THE DOCTOR WHO RATINGS GUIDE: BY FANS, FOR FANS

Telos Publishing
Cabinet of Light

Author Daniel O'Mahoney
Published 2003
ISBN 1-903889-18-9 (standard hardback)
1-903889-19-7 (deluxe hardback)
FeaturingThe Doctor

Published by Telos Publishing Ltd.
c/o 5a Church Road, Shortlands, Bromley, Kent, BR2 0HP, England.
Synopsis: Everyone is hunting the Doctor. Honore Lechasseur, a time sensitive 'fixer', is hired by mystery woman Emily Blandish to find him. But Lechasseur is about to discover that following in the Doctor's footsteps can be a difficult task.


Reviews

A Review by Finn Clark 16/8/03

Reviewing Doctor Who books can sometimes get predictable. You discuss the characterisation of any familiar faces, usually the TARDIS crew. You discuss the book's flaws - the dumb, illogical, badly written or inaccurate bits that drag down an otherwise reasonable story. If you're running a bit short, you bash the godawful Black Sheep cover (always a reliable standby, that one).

Unfortunately none of the above apply to The Cabinet of Light. Even its Doctor isn't one we've met before (probably), while as far as I can see the story and its writing are flawless. (This doesn't necessarily make it a brilliant book, by the way, though fortunately it is indeed good. There's more to storytelling than avoiding flaws.) Much praise has already been heaped on this novella, to which I'll be adding... though I should warn you all not to expect a blow-your-socks-off thriller. The Cabinet of Light is intelligent, literary and thematically rich, but it's not really trying to be exciting. However that's the nearest I'll get to a negative comment in this review.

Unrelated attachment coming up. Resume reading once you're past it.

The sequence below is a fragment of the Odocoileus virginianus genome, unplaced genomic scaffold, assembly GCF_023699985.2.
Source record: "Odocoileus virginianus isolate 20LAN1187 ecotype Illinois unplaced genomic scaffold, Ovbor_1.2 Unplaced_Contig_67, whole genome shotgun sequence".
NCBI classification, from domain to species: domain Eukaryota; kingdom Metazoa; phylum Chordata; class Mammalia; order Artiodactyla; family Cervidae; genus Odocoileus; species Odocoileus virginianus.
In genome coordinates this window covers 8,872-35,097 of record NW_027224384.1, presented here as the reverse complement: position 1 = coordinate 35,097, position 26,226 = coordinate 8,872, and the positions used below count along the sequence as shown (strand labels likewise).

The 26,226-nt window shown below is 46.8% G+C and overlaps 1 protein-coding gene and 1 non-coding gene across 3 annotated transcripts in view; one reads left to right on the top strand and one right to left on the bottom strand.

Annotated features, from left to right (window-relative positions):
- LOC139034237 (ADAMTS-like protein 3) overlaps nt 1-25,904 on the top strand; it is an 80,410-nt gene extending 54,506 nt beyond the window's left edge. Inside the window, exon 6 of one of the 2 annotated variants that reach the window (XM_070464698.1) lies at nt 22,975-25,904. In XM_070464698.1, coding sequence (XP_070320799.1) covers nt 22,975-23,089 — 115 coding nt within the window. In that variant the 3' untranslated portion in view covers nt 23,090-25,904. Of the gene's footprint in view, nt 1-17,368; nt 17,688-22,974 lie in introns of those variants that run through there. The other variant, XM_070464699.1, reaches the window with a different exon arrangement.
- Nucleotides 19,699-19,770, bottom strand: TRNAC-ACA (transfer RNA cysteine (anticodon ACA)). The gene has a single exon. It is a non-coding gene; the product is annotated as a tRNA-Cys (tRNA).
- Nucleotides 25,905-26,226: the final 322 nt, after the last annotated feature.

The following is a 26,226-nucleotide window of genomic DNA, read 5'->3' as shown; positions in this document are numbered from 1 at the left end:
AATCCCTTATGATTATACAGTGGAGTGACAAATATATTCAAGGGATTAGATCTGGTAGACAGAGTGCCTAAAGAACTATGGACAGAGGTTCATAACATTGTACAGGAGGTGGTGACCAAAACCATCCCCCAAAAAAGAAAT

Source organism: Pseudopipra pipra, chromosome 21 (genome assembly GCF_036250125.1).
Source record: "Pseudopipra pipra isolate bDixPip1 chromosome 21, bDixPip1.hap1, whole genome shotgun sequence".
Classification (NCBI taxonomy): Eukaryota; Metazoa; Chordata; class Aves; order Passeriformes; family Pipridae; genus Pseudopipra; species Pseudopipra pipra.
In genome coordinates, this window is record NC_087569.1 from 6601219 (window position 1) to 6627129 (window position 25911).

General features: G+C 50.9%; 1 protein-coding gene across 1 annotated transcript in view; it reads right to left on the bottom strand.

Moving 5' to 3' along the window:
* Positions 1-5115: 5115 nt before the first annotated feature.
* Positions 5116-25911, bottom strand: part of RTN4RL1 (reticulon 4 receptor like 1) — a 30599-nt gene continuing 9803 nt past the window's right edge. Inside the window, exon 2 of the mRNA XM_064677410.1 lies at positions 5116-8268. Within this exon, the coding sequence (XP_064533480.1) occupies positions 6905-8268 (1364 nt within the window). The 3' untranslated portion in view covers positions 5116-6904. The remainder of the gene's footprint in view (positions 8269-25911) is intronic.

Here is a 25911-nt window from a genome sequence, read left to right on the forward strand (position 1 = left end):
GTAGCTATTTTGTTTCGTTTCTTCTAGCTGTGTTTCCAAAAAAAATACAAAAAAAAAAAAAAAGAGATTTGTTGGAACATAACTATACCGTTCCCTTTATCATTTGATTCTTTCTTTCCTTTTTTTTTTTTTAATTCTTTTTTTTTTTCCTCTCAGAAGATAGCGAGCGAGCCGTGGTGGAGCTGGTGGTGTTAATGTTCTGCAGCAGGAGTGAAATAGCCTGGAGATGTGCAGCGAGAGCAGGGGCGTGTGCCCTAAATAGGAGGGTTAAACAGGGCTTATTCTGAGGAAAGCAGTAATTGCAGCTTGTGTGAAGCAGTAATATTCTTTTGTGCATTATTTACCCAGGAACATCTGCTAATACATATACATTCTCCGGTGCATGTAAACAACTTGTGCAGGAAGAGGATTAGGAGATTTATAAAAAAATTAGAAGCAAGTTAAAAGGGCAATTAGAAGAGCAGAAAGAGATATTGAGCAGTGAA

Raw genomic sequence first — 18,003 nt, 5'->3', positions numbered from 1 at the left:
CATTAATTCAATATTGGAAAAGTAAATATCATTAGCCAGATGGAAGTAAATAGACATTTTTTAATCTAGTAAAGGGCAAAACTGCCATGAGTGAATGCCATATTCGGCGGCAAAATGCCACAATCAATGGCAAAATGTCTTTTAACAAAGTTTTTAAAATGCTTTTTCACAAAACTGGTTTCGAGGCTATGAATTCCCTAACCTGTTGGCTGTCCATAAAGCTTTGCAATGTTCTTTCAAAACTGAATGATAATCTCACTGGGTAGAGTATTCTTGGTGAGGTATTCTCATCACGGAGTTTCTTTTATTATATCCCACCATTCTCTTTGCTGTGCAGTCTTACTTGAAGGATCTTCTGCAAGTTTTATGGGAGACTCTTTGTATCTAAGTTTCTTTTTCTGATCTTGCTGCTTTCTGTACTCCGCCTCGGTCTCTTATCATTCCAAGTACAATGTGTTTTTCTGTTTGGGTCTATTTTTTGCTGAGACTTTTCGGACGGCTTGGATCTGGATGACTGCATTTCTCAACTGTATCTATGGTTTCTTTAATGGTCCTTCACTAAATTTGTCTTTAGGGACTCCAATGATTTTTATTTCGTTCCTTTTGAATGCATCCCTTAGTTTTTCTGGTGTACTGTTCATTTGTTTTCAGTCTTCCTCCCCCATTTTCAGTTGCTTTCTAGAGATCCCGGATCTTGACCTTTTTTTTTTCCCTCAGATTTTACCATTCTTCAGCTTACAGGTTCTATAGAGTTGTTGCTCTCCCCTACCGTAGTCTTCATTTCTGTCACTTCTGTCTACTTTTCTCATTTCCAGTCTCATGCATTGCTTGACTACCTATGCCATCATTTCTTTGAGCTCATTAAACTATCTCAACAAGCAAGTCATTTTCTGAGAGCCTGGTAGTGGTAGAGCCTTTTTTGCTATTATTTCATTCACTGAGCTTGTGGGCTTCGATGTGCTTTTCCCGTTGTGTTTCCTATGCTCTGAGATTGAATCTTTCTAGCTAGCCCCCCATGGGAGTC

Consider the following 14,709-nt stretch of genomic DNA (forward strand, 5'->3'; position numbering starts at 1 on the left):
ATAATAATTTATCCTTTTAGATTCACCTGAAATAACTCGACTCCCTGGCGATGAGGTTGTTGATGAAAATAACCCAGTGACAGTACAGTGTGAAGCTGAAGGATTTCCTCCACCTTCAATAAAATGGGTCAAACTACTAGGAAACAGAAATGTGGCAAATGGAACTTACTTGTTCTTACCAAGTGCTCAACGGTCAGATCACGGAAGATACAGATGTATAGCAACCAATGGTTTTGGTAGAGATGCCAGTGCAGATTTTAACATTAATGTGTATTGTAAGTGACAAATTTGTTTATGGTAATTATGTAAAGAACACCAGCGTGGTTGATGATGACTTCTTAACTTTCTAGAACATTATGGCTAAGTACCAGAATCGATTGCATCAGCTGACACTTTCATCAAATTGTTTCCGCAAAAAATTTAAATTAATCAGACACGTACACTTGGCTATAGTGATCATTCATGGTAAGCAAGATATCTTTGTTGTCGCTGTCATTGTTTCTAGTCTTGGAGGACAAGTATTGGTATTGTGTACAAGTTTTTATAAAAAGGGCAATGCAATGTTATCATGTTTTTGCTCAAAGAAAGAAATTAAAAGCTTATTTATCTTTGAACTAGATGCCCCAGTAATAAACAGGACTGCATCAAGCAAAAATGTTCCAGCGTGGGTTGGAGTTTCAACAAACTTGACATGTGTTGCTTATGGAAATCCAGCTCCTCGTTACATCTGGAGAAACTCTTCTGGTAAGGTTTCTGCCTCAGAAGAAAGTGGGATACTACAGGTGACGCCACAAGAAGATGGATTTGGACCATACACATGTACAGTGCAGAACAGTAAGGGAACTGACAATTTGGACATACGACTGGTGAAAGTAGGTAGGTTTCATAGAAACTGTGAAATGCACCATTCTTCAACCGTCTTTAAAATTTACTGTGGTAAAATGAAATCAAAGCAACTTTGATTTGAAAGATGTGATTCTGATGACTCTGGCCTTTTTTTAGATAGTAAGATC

The most obviously striking feature is the prose. Check out the following passage from p17, in which Honore Lechasseur is chatting with his landlady:

"Besides, he liked Mrs Bag-of-Bones. On quiet evenings they'd talk together in her kitchen, exchanging war stories while she taught him how to enjoy tea. She'd lost a son in the Spanish Civil War. Like so many she was followed wherever she went by the faceless dead. London was haunted, she masked her eyes with pebble-thick glasses to avoid seeing them."
There's something skewed about that; almost hallucinogenic. Admittedly most of the book isn't quite that startling, but it's not unrepresentative of the prose in general. What's more, it doesn't come across as the author showing off but instead a crucial element in evoking the rich, odd world of Honore Lechasseur. The fella's from New Orleans, which makes it interesting that the prose reminded me more than anything of Anne Rice, another famous New Orleans-ite. Maybe it's the occasional comma abuse?